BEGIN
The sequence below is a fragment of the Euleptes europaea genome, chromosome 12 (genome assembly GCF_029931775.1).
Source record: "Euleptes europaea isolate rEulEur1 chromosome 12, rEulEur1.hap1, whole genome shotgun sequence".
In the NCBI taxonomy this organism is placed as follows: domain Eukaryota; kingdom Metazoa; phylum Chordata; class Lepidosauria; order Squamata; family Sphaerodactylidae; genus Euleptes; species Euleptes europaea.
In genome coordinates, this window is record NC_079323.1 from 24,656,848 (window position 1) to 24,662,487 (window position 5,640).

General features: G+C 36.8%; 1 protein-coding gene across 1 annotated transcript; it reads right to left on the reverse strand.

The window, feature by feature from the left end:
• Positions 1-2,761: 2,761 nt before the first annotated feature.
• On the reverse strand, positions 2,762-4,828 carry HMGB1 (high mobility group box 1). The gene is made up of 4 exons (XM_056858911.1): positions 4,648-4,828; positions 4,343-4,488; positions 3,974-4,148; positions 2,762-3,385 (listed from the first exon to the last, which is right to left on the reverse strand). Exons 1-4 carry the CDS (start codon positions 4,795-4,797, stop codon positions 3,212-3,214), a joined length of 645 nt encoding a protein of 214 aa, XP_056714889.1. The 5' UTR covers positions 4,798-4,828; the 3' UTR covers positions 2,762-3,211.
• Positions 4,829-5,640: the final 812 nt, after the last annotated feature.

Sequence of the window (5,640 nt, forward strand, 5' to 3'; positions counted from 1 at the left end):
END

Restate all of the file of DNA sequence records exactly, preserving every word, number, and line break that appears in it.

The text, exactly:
The sequence below is a fragment of the Euleptes europaea genome, chromosome 12 (genome assembly GCF_029931775.1).
Source record: "Euleptes europaea isolate rEulEur1 chromosome 12, rEulEur1.hap1, whole genome shotgun sequence".
In the NCBI taxonomy this organism is placed as follows: domain Eukaryota; kingdom Metazoa; phylum Chordata; class Lepidosauria; order Squamata; family Sphaerodactylidae; genus Euleptes; species Euleptes europaea.
In genome coordinates, this window is record NC_079323.1 from 24,656,848 (window position 1) to 24,662,487 (window position 5,640).

General features: G+C 36.8%; 1 protein-coding gene across 1 annotated transcript; it reads right to left on the reverse strand.

The window, feature by feature from the left end:
• Positions 1-2,761: 2,761 nt before the first annotated feature.
• On the reverse strand, positions 2,762-4,828 carry HMGB1 (high mobility group box 1). The gene is made up of 4 exons (XM_056858911.1): positions 4,648-4,828; positions 4,343-4,488; positions 3,974-4,148; positions 2,762-3,385 (listed from the first exon to the last, which is right to left on the reverse strand). Exons 1-4 carry the CDS (start codon positions 4,795-4,797, stop codon positions 3,212-3,214), a joined length of 645 nt encoding a protein of 214 aa, XP_056714889.1. The 5' UTR covers positions 4,798-4,828; the 3' UTR covers positions 2,762-3,211.
• Positions 4,829-5,640: the final 812 nt, after the last annotated feature.

Sequence of the window (5,640 nt, forward strand, 5' to 3'; positions counted from 1 at the left end):